"Automatic speech recognition (ASR) is one of the fastest growing and commercially most promising applications of natural language technology. Speech is the most natural communicative medium for humans in many situations, including applications such as giving dictation; querying database or information-retrieval systems; or generally giving commands to a computer or other device, especially in environments where keyboard input is awkward or impossible (for example, because one's hands are required for other tasks)."
– from Linguistic Knowledge and Empirical Methods in Speech Recognition. By Andreas Stolcke. (1997). AI Magazine 18 (4): 25-32.
Seoul, South Korea: SpeechEMR, an automatic voice recognition service designed by Seoul-based health-tech startup DOUB, records medical events and converts them into text data in real-time facilitating users to record medical events in a jiffy. SpeechEMR provides a high recognition rate of over 95 percent using artificial intelligence (AI) voice recognition technology specially designed for use in the medical field. Spoken audio data such as the conversations between doctors and patients or medical dictations are converted into text in real-time, through processes such as noise removal and silent syllable separation. This voice recognition service then quickly edits and saves the medical records with misspelling and omission on display coupled with correct word suggestions and medical terminology dictionary provision. Preventing information errors and improving the clarity highlights important information such as numbers, dates, units, sizes, and locations increasing the clarity and preventing sensitive information errors.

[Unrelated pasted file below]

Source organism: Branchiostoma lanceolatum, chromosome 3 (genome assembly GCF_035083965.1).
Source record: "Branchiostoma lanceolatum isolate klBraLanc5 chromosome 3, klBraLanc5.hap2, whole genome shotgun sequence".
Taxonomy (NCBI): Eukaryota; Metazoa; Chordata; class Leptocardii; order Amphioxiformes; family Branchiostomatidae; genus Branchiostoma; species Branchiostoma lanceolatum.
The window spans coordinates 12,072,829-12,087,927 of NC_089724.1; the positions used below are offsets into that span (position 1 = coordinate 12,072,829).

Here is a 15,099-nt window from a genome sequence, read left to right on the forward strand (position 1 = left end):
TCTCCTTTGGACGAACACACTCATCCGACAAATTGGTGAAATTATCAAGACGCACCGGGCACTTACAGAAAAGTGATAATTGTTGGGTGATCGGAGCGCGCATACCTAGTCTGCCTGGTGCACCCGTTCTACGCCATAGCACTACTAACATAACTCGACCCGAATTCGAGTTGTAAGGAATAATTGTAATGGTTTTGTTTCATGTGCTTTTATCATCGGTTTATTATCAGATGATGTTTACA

Microsoft is buying AI speech tech firm Nuance for $19.7 billion, bolstering the Redmond, Washington-based tech giant's prowess in voice recognition and giving it further leverage in the health care market, where Nuance sells many products. Microsoft will pay $56 per share for Nuance, a 23 percent premium over the company's closing price last Friday. The deal includes Nuance's net debt. Nuance is best known for its Dragon software, which uses deep learning to transcribe speech and improves its accuracy over time by adapting to a user's voice. Nuance has licensed this tech for many services and applications, including, most famously, Apple's digital assistant Siri.
Microsoft, on an accelerated growth push, is buying speech recognition company Nuance in a deal worth about $16 billion. The acquisition will get Microsoft deeper into hospitals and the health care industry through Nuance's widely used medical dictation and transcription tools. Microsoft will pay $56 per share cash. The companies value the transaction including debt at $19.7 billion. Shares of Burlington, Mass.-based Nuance surged more than 16% in Monday trading.